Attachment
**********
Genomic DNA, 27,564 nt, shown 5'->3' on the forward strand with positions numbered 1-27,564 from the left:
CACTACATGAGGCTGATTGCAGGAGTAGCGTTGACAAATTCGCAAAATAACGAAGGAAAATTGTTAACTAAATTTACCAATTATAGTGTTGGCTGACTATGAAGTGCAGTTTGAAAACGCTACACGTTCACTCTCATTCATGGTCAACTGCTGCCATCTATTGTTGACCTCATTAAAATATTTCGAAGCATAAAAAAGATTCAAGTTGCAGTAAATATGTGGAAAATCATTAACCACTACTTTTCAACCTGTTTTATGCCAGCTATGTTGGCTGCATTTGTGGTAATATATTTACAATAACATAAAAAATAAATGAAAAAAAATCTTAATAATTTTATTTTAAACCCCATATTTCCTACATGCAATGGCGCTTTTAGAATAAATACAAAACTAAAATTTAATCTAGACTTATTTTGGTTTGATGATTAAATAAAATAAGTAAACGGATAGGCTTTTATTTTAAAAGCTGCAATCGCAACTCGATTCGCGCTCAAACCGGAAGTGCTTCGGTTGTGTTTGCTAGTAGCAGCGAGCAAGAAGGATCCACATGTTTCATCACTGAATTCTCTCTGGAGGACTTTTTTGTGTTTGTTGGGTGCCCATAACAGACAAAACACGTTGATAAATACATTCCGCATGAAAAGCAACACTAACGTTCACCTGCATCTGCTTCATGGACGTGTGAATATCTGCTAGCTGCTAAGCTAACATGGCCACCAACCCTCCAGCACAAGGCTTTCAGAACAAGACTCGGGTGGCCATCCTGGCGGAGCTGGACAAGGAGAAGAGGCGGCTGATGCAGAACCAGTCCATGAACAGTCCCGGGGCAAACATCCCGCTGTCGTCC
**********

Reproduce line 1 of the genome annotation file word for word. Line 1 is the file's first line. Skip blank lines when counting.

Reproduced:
Genomic DNA, 27,564 nt, shown 5'->3' on the forward strand with positions numbered 1-27,564 from the left: